Data plays a growing role in decision-making, with CEOs looking for hard information that can help them allocate investments, understand customers and shape strategy. Now, a new research-based tool, the CEO1000 Tracker, applies the data-driven approach to another subject—CEOs themselves.
The CEO1000 tracker is a collaborative effort of Chief Executive Group and RHR International, a premier firm in the development of top management leadership of Global 1000 companies. In essence, the tracker brings together information about CEOs at the largest public and private companies—their education, work history, salary, etc. It also includes data about their companies, such as revenue, share price and profit history. Using this data, the tracker will provide “actionable information and connect to meaningful outcomes, metrics and issues that CEOs care about—insights that can be applied in the organization and the management team, for everything from development to succession planning,” said Dr. Paul Winum, senior partner, practice leader, Board and CEO Services, at RHR International.
The tracker is designed to fill some significant gaps. “There is a lot of misinformation out there about the CEOs who run the largest organizations,” said Wayne Cooper, executive chairman of Chief Executive Group. “For example, when discussing CEO compensation, most media sources quote ‘average CEO compensation’ figures based only on 350 of the largest companies that report early.” Or coverage often cites trends in limited CEO segments such as those from the S&P 500, and thus exclude private firms and firms from certain industries. “We felt there was value in tracking the 1,000 largest companies, regardless of whether they were public or private or what industries they are in, to get insights into who is leading these organizations, how CEOs from various backgrounds perform versus their peers and other important trends,” he said.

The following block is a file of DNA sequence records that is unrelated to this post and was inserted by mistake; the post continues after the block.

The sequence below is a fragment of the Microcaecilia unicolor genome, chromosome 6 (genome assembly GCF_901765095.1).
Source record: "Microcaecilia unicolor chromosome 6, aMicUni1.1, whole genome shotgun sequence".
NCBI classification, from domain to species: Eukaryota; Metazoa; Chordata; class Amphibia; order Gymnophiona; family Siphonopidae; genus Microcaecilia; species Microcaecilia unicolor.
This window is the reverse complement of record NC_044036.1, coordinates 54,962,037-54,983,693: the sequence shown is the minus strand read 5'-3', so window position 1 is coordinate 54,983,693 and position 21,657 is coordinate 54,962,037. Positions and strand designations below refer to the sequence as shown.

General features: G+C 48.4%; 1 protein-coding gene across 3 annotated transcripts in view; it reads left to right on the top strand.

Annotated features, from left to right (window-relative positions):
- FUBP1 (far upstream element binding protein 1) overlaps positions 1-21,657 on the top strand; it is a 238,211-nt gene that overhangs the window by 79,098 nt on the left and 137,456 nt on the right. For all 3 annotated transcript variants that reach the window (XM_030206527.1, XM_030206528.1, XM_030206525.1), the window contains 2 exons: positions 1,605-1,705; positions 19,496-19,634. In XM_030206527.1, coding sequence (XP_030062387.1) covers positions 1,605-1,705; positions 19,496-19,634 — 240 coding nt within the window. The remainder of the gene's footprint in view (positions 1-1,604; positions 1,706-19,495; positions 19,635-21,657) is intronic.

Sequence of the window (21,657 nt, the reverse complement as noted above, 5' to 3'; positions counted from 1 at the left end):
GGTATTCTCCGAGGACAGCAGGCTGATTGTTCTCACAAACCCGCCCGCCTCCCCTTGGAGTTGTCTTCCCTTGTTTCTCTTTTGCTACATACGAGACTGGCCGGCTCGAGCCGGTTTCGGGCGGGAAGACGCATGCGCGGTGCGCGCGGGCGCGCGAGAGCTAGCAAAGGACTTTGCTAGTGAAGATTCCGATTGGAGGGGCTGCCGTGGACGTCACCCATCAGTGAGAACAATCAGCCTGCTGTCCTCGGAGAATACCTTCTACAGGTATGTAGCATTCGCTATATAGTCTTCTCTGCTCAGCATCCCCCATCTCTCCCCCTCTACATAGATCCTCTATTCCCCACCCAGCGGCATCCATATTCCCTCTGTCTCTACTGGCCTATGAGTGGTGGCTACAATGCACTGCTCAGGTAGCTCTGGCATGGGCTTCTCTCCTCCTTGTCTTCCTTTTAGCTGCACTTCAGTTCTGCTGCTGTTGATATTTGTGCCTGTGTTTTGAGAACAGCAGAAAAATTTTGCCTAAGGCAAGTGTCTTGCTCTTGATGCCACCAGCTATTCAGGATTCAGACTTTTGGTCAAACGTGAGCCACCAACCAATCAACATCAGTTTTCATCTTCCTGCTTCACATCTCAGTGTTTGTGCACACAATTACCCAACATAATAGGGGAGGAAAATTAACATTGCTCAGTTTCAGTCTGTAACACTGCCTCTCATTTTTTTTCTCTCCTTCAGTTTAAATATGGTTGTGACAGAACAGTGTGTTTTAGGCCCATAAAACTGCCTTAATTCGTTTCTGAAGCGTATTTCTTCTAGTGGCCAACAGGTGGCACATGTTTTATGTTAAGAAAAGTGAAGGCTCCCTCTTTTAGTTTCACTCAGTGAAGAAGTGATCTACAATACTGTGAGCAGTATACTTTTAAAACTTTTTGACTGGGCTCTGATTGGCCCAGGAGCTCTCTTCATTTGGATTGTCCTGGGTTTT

The data will be analyzed on an ongoing basis to uncover links between executive qualities and performance. For example, which schools have CEOs at higher-performing companies attended? How does performance compare when CEOs come from inside the company versus outside? How does company performance correlate to CEO tenure? And so on.
The data also will provide a starting point for more in-depth discussions from RHR International and Chief Executive. “RHR was an ideal partner for this,” said Cooper. “They have deep expertise in CEO succession planning and executive coaching, great research capabilities and a very sophisticated, nuanced perspective to assess the backgrounds, personality traits and skill sets likely to lead to success in various situations. These capabilities are very valuable for analyzing the data and drawing out the lessons and insights that CEOs, boards and other executives can learn from.” For its part, Chief Executive draws on its long experience as an executive information source, and its relationships with more than 120,000 CEOs.
With its combination of hard data and experience-based insight, the tracker is designed to provide practical perspectives for CEOs. “This kind of information can help CEOs as they hire people, nurture leaders and plan succession,” said Dr. Winum. “And it can help CEOs understand the kind of top executives that make a difference as leaders of the enterprise.”